Spiritual Journey from Christian to Pantheist

After the birth of her autistic child prevents a Korean-American woman from going to church, she beings a spiritual journey from Christian to pantheist.

| May/June 2013

  • Losing My Religion
    I had to look straight into the darkness, with no place to hide, no pose to hold, and really figure out how I believed the universe worked and how I was going to continue to live in it.
    Photo By Kevin Dooley
  • Losing Religion
    Even as a kid I did my own version of meditation, sitting very still, closing my eyes, and trying to empty my mind of thoughts (and causing my mother to shout at me when she caught me doing it, hidden, I thought, in the backyard).
    Photo By Cornelia Kopp

  • Losing My Religion
  • Losing Religion

I would havemade a good 17th-century melancholic. Even as a child I was dreary. I remember my mother yelling at me to smile more, like the other kids. I tried, but secretly I didn’t see the point; grinners just didn’t understand the world. Even waking up to a sunny summer day could fill me with dread. A beautiful day only underscored the impermanence of happiness. Beauty today meant rain and wind would get me later for sure.  

Becoming a writer was a good-enough cover for bouts of nihilism, depression, and black apparel. But when I had a child, J, who turned out to have serious health problems and autism, I had to look straight into the darkness, with no place to hide, no pose to hold, and really figure out how I believed the universe worked and how I was going to continue to live in it.

When you are told your child has a serious disability, while you’re still in shock, it is common for you, the mother, to be handed an essay, “Welcome to Holland,” by Emily Perl Kingsly. It’s a piece that would not be out of place on a Hallmark card. It compares finding out that you are living every expectant parent’s worst nightmare to being on a plane to Italy but finding yourself landing in Holland instead. So once you get over yourself — I want the Trevi Fountain! Pasta Puttanesca! — and learn to appreciate the tulips and wooden shoes, you’ll be able to see that what happened to you is not what you planned but wonderful it its own way.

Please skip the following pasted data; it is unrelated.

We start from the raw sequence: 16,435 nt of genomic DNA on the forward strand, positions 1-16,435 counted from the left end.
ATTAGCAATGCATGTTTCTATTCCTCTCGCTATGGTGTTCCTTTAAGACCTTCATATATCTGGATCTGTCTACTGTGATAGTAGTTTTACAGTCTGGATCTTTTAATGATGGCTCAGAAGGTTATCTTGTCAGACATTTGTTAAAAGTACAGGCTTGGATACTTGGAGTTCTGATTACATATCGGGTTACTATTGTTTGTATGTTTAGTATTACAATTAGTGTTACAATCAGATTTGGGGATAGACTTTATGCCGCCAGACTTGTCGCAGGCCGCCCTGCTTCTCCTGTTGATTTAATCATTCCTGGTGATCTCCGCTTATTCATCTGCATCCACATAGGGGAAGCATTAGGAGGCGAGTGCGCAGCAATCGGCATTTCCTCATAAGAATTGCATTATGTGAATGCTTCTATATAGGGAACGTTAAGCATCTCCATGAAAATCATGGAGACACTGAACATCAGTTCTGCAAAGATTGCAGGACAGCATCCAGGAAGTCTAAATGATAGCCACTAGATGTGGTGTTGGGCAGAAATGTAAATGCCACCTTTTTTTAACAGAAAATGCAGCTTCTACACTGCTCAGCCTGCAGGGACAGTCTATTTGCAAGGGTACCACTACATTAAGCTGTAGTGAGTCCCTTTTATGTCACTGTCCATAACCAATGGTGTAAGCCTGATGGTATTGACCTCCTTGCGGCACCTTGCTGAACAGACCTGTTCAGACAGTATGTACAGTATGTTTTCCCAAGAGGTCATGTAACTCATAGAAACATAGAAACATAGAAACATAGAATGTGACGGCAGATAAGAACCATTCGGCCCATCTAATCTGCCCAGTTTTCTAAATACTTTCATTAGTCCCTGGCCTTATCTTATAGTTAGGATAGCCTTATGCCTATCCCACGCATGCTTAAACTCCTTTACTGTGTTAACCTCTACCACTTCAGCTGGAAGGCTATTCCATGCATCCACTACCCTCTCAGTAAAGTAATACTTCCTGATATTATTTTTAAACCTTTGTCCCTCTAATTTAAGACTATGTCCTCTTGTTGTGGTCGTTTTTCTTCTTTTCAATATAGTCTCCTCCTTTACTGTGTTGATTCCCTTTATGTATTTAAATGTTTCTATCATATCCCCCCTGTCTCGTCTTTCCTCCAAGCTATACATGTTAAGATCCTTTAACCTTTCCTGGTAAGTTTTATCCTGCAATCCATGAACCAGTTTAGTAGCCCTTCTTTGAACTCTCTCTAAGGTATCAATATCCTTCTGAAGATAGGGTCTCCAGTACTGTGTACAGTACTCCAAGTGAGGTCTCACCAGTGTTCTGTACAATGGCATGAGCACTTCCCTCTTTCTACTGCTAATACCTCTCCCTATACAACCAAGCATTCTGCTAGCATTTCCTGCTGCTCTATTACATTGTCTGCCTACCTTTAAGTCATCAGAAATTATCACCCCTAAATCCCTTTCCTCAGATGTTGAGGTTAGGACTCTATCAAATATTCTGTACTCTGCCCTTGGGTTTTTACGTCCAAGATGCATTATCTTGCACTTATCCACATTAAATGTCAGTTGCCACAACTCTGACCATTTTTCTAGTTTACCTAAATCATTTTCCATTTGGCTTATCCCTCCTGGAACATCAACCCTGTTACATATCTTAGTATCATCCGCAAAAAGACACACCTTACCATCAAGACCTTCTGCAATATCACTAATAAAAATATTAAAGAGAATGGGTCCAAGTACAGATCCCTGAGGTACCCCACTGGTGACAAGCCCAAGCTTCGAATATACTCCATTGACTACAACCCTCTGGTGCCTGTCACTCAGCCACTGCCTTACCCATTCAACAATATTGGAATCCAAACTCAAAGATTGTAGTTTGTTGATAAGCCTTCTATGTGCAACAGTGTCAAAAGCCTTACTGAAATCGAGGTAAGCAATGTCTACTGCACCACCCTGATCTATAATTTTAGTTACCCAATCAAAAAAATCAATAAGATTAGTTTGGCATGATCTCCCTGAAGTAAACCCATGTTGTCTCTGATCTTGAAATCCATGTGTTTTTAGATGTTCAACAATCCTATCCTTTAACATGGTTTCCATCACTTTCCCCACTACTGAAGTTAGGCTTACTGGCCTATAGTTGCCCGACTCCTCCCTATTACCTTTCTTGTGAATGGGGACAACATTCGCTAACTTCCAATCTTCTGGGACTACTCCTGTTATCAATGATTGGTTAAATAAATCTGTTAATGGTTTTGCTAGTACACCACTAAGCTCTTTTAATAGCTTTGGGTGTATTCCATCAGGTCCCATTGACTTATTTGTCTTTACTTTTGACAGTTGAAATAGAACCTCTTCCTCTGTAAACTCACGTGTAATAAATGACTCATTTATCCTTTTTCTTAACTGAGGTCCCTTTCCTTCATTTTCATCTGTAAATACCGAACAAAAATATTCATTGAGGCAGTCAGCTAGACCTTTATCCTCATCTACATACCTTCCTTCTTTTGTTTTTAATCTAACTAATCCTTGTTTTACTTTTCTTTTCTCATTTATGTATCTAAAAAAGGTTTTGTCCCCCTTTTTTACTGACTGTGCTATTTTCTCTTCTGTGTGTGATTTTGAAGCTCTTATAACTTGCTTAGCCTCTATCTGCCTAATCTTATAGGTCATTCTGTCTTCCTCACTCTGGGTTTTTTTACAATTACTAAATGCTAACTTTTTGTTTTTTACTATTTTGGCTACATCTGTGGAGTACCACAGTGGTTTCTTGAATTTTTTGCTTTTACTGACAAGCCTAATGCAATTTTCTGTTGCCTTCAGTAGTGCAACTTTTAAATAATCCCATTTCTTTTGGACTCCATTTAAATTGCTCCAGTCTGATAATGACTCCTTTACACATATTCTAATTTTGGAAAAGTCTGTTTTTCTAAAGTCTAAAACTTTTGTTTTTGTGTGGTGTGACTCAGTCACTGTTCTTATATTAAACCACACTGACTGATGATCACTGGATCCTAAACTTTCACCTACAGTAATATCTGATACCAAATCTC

No disrespect to Ms. Kingsley (who has a child with Down syndrome), but the women in the excellent parenting group I had the luck to find had only two words for this poem: fuck that. Sometimes a new member came in complaining about “Welcome to Holland,” and we could only cackle. Raising a disabled child can sound noble, but we knew what it meant: screaming fits that lasted for hours, painful bowel problems, seizures, self-injurious behavior, extra large diapers, days and weeks swallowed by doctors’ visits, never hearing the word Mommy.

In our group, we talked about how we all have points when we hate our lives, not because our children are burdens but because we can’t make them happy, or sometimes even comfortable. What bigger failing is there for a parent than not being able to comfort her own child? One parent of a teen spoke of how she had to lock her in the garage and stick her own head in the shower when the second hour of high-pitched screaming pushed her near the edge. (Autism carries with it a 90 percent divorce rate, and the latest awful trend is parents — including a former Bush administration official — killing their children, sometimes in murder-suicides).

It’s not easy being the embodiment of your friends’ nightmares: “I couldn’t do what you do.” “You’re a saint.” “Oh my God, I’m so glad this didn’t happen to us!” What I understood less was the Christian universe. On the one hand, we were told to pray that poor J would get better. On the other hand, we were instructed to accept God’s divine plan, that it was a test of our faith to not be angry at God. But I wasn’t angry at God; I just didn’t even know anymore who God was.

Lauri Lumby
5/20/2013 3:22:37 PM

BEAUTIFUL story of how life often pulls the rug out from under our feet, forcing us to discover what our soul really wants and who our soul really wants us to be. Many have accepted the call to this kind of deep soul work, present company included, and have bore witness to the results.....a life that feels authentically our own, not the life that we were living that in truth belonged to someone else. In the 48th year of this journey, I too embrace my own unique spirituality and religion a strange hodgepodge of Catholicism (what I was raised), Buddhism, Hinduism, Judaism and Wicca. I guess I could call myself a Catholic Buddhist Hindu Jewish Witch and I'm happier for it! Lauri Lumby Authentic Freedom Ministries http://yourspiritualtruth.com

Robert Johnson
5/20/2013 3:19:35 PM

Great article - thanks! It's interesting just how many millions of people are moving away from the "revealed" religions and are classified by pollsters as "nones." The bulk of the nones seem to hold Deistic beliefs (belief in God based on the application of their reason on the laws and designs in Nature while rejecting the claims of the various "revealed" religions to miracles, etc.). To the Deist the Universe is the only possible "word of God." With people moving away from the "revealed" religions we should hopefully see less religious violence. Progress! Bob Johnson http://www.deism.com

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